Flowers enchant me, especially when they are accompanied by a rich history of legend and folklore. Right in our backyard there blooms such a flower full of mystery, excitement, danger, and above all, promise.
When we moved into our southern Illinois house in late January, I noticed an odd patch of deep green tropical-looking foliage. I did a double-take a couple of weeks later when, through a frosty window, I thought I saw a flower blooming. I put on my boots and trudged through several inches of snow to investigate. Sure enough, a dark mauve blossom was peeking out under nature’s thick blanket of white.
I gasped at the sight, but I was also curious. Upon closer inspection, I knew the flower wasn’t an early-blooming snowdrop or crocus. A little research revealed the mysterious flower was a Lenten rose, known to gardeners as hellebore from the Latin hellenborus orientalis. Not a rose at all, this hardy perennial with evergreen leaves and a variety of colorful blossoms is part of the buttercup family. What a story this flower tells!
Helleborus means “injure food” in Greek. Yes, this pretty flower is poisonous. The Greeks were known to use it in battle to poison another city’s drinking water. Many scholars believe Alexander the Great died from a poisonous dose of hellebore. It’s also said that King Arthur’s sister, Morgan Le Faye, made an evil concoction of hellebore and gave it to Guinevere to prevent her from being able to conceive.
In ancient times, smaller doses of hellebore were used to treat a range of illness including insanity. In Greek mythology, it’s told that King Argo’s daughters were driven so mad by Dionysus that they ran naked in the streets mooing like cows. As time passed, their madness increased and spread to other women in the village. The healer Melampus, gave the women hellebore in milk to restore their sanity. Something tells me a ladies’ night out would have had the same effect.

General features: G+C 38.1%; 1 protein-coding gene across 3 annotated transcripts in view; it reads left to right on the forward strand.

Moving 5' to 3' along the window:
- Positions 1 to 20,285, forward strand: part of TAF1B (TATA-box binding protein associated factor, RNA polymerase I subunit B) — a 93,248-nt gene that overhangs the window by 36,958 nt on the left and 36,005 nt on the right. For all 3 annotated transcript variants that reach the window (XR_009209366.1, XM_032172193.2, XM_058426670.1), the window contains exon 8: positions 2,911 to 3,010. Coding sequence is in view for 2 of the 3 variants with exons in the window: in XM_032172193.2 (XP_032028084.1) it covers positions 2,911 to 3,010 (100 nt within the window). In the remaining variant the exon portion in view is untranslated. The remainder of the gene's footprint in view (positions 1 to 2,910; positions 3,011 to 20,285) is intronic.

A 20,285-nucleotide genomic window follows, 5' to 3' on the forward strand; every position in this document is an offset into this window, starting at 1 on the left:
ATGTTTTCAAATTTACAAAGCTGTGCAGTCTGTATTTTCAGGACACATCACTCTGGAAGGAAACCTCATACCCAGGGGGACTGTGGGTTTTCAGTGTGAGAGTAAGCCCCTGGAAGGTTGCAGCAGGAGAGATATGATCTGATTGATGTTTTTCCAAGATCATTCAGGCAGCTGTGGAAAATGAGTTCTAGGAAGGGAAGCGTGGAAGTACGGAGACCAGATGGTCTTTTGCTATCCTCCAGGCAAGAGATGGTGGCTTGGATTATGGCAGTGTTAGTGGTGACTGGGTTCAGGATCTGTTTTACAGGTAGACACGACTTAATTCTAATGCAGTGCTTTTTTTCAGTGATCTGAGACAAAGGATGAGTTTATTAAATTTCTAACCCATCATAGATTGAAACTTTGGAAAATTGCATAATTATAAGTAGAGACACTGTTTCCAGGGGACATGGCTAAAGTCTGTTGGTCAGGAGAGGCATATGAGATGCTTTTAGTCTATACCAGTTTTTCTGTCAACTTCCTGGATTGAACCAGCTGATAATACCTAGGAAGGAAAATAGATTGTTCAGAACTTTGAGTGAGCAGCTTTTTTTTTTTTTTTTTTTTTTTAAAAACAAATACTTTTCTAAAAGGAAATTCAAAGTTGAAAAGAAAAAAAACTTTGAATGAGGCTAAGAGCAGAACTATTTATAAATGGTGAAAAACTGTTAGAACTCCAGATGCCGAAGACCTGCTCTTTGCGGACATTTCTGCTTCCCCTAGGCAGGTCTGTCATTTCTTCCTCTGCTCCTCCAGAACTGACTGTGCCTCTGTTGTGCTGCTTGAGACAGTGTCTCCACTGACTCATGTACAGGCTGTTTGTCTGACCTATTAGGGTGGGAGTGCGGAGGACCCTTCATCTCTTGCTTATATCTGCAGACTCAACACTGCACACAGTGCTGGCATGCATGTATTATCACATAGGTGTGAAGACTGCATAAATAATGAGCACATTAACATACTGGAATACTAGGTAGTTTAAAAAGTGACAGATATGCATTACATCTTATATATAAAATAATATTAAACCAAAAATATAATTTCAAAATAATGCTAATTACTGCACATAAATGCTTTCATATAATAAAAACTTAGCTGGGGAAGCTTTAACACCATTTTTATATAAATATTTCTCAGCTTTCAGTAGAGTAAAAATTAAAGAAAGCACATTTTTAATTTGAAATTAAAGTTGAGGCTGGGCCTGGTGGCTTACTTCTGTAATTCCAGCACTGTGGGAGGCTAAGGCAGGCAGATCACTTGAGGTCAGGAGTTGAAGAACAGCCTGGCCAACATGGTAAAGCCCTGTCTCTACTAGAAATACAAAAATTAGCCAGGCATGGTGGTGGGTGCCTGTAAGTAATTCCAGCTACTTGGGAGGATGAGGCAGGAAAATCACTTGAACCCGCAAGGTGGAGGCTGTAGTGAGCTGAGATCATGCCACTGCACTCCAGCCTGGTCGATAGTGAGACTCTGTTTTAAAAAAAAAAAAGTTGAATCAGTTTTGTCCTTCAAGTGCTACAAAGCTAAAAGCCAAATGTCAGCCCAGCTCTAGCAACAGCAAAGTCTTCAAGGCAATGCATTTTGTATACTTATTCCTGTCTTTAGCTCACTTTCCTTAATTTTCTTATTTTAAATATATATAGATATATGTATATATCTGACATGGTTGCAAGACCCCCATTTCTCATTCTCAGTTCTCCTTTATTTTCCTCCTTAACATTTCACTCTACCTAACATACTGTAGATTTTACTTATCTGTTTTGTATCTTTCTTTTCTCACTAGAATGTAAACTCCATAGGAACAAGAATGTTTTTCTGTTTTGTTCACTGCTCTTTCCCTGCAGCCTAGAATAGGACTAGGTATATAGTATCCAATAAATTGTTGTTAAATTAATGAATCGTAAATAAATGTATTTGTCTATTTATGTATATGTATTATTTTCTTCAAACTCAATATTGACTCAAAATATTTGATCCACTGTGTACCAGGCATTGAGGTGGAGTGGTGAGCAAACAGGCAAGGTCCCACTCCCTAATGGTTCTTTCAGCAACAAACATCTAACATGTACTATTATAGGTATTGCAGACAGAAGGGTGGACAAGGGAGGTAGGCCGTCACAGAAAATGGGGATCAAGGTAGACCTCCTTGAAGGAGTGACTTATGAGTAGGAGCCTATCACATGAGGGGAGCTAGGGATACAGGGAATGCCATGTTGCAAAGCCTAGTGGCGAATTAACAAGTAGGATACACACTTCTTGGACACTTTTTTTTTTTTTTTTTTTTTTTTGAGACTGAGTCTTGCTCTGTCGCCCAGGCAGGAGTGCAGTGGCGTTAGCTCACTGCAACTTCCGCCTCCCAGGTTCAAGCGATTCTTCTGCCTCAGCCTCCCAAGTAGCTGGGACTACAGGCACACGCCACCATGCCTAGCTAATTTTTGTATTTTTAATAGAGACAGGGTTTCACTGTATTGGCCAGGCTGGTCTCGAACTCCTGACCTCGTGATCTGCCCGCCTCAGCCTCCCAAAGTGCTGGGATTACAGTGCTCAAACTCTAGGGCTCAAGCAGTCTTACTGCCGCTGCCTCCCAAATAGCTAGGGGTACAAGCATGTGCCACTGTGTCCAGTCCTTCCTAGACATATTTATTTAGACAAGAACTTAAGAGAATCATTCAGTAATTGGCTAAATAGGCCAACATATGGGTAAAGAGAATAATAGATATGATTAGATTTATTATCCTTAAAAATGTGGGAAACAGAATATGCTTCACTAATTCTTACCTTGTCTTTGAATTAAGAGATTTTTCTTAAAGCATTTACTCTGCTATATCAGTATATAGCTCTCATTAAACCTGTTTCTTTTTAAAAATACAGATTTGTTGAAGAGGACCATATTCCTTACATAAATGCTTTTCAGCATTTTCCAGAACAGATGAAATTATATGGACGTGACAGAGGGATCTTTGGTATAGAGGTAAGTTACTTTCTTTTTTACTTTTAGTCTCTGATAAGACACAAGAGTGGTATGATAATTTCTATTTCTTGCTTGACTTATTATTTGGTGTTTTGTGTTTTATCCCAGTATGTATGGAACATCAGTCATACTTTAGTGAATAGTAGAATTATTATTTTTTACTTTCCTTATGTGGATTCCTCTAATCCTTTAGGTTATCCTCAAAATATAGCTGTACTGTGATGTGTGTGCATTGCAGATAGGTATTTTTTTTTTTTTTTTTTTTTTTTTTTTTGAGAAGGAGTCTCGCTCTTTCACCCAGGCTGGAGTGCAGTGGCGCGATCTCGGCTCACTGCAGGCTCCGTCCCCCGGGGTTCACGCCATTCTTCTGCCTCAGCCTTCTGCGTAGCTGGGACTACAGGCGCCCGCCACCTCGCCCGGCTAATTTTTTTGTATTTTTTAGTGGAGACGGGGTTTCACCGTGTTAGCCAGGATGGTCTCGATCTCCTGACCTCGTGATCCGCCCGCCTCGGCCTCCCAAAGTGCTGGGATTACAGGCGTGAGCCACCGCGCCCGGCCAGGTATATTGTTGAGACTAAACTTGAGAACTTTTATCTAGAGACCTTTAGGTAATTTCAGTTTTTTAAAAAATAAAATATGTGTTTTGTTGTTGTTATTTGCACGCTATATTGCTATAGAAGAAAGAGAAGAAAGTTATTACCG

It seems our tenacious little flower was also a favorite of witches during medieval times. Old world witches were famous for using it to make their magical flying ointment. They rubbed the hellebore salve all of themselves and took off flying. Of course, the poisonous herb has hallucinogenic effects, so it’s possible they only thought they were flying.
Certain there was some dark magic involved in a flower that bloomed in winter, people in the Middle Ages threw hellebore on their floors to drive out evil influences. Many herbalists at the time believed powdered hellebore could be scattered on the ground and walked upon to render invisibility. Now that’s something I might like to try, though I’d have to face east on a moonless night and hope I’m not spotted by an eagle, which would seal my fate of death within a year.
Thankfully, Victorian gardeners rescued the innocent hellebore from its more sinister and gothic attachments. Because the flower blooms during the season of Lenten, the hellebore became better known as the Lenten rose and was a favorite among the Victorians.
What a beautiful symbol that during Lent, a 40-day time of contemplation and preparation for Easter, the cold dead ground would produce a lovely flower promising rejuvenation and rebirth. In the Victorian language of flowers, known as floriography, the Lenten rose represents serenity, tranquility, and peace.
It’s mid-March now, and our patch of Lenten roses is in full bloom. The old palm-shaped leaves have fallen away and sizable clumps of new green foliage surround an abundance of flowers in white, yellow, pink and purple. On sunny days, bees dine on the yellow centers of flowers I’ve learned will last well into May.
It’s still chilly and damp outside, but in our warm and cozy home, cut blooms fill a vase with sweet and colorful flowers I now know are Lenten roses. Reflecting on their storied past, the exquisite blooms offer intriguing history and, most of all, the very real hope and beauty of spring. §